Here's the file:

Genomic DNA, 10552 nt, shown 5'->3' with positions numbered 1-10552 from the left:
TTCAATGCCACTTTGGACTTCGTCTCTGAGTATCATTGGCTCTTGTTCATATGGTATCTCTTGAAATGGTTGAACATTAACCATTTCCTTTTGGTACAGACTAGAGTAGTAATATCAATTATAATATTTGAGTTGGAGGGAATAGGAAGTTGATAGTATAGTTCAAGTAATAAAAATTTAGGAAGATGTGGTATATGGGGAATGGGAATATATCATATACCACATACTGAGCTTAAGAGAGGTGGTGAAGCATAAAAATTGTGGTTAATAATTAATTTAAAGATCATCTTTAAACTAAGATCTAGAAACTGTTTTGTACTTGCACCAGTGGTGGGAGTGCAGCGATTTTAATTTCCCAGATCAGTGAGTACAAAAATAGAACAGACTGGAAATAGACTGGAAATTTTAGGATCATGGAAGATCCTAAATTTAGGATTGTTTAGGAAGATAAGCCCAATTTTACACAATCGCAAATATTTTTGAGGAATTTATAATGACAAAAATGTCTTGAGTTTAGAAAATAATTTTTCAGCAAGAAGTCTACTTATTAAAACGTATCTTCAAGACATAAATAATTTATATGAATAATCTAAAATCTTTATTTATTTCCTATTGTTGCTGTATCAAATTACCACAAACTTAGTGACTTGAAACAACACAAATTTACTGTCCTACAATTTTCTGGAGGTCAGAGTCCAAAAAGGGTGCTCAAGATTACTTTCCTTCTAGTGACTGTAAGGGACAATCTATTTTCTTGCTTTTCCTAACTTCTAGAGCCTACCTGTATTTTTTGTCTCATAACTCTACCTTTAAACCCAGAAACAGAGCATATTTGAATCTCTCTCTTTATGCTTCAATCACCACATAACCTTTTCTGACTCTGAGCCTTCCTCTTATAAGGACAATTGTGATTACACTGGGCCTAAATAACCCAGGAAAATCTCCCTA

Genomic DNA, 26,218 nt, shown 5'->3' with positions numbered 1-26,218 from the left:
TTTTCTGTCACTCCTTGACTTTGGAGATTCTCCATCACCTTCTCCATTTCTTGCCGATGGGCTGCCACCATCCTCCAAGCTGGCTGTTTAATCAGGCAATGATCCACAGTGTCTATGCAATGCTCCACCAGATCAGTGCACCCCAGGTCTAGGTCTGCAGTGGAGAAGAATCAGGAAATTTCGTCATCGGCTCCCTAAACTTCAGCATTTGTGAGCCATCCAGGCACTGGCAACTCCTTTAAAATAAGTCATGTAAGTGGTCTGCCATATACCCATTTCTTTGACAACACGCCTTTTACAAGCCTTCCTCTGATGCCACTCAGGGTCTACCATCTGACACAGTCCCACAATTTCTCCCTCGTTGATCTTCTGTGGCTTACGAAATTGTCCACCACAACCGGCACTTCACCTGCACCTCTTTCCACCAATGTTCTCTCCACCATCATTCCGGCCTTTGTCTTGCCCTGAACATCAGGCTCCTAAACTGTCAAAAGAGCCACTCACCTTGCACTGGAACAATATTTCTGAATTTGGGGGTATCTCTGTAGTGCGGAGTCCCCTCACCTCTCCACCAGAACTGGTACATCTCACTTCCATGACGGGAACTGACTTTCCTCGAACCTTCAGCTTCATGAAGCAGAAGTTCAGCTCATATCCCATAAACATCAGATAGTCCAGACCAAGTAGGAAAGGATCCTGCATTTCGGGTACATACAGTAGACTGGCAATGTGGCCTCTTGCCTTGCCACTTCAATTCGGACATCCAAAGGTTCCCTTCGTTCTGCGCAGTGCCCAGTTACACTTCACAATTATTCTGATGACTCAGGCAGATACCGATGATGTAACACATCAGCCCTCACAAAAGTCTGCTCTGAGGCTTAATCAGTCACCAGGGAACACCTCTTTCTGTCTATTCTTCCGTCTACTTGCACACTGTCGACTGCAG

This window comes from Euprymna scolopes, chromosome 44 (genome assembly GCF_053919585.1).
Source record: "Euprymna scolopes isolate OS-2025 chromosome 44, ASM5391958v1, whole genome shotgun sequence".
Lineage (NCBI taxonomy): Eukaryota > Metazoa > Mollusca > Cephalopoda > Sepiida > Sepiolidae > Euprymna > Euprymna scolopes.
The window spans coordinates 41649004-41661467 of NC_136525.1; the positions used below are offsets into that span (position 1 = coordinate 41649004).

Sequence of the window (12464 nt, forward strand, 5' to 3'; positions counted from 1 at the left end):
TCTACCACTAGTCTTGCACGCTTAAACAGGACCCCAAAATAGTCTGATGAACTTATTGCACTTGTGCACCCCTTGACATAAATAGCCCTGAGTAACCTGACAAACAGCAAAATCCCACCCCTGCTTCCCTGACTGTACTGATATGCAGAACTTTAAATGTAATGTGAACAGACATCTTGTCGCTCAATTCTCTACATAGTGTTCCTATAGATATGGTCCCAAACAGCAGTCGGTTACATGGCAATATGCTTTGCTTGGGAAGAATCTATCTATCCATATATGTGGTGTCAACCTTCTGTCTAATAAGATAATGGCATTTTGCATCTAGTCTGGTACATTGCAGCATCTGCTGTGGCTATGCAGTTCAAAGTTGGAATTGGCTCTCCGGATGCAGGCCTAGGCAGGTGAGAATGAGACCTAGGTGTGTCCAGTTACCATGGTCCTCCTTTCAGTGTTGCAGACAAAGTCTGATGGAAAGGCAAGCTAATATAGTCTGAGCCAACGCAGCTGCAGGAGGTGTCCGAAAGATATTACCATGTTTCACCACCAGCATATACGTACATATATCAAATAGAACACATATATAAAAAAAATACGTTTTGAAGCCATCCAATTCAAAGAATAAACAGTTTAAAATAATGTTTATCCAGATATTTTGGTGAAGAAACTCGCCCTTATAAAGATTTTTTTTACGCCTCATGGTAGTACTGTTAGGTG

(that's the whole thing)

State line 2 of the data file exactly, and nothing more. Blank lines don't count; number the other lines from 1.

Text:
TTCAATGCCACTTTGGACTTCGTCTCTGAGTATCATTGGCTCTTGTTCATATGGTATCTCTTGAAATGGTTGAACATTAACCATTTCCTTTTGGTACAGACTAGAGTAGTAATATCAATTATAATATTTGAGTTGGAGGGAATAGGAAGTTGATAGTATAGTTCAAGTAATAAAAATTTAGGAAGATGTGGTATATGGGGAATGGGAATATATCATATACCACATACTGAGCTTAAGAGAGGTGGTGAAGCATAAAAATTGTGGTTAATAATTAATTTAAAGATCATCTTTAAACTAAGATCTAGAAACTGTTTTGTACTTGCACCAGTGGTGGGAGTGCAGCGATTTTAATTTCCCAGATCAGTGAGTACAAAAATAGAACAGACTGGAAATAGACTGGAAATTTTAGGATCATGGAAGATCCTAAATTTAGGATTGTTTAGGAAGATAAGCCCAATTTTACACAATCGCAAATATTTTTGAGGAATTTATAATGACAAAAATGTCTTGAGTTTAGAAAATAATTTTTCAGCAAGAAGTCTACTTATTAAAACGTATCTTCAAGACATAAATAATTTATATGAATAATCTAAAATCTTTATTTATTTCCTATTGTTGCTGTATCAAATTACCACAAACTTAGTGACTTGAAACAACACAAATTTACTGTCCTACAATTTTCTGGAGGTCAGAGTCCAAAAAGGGTGCTCAAGATTACTTTCCTTCTAGTGACTGTAAGGGACAATCTATTTTCTTGCTTTTCCTAACTTCTAGAGCCTACCTGTATTTTTTGTCTCATAACTCTACCTTTAAACCCAGAAACAGAGCATATTTGAATCTCTCTCTTTATGCTTCAATCACCACATAACCTTTTCTGACTCTGAGCCTTCCTCTTATAAGGACAATTGTGATTACACTGGGCCTAAATAACCCAGGAAAATCTCCCTA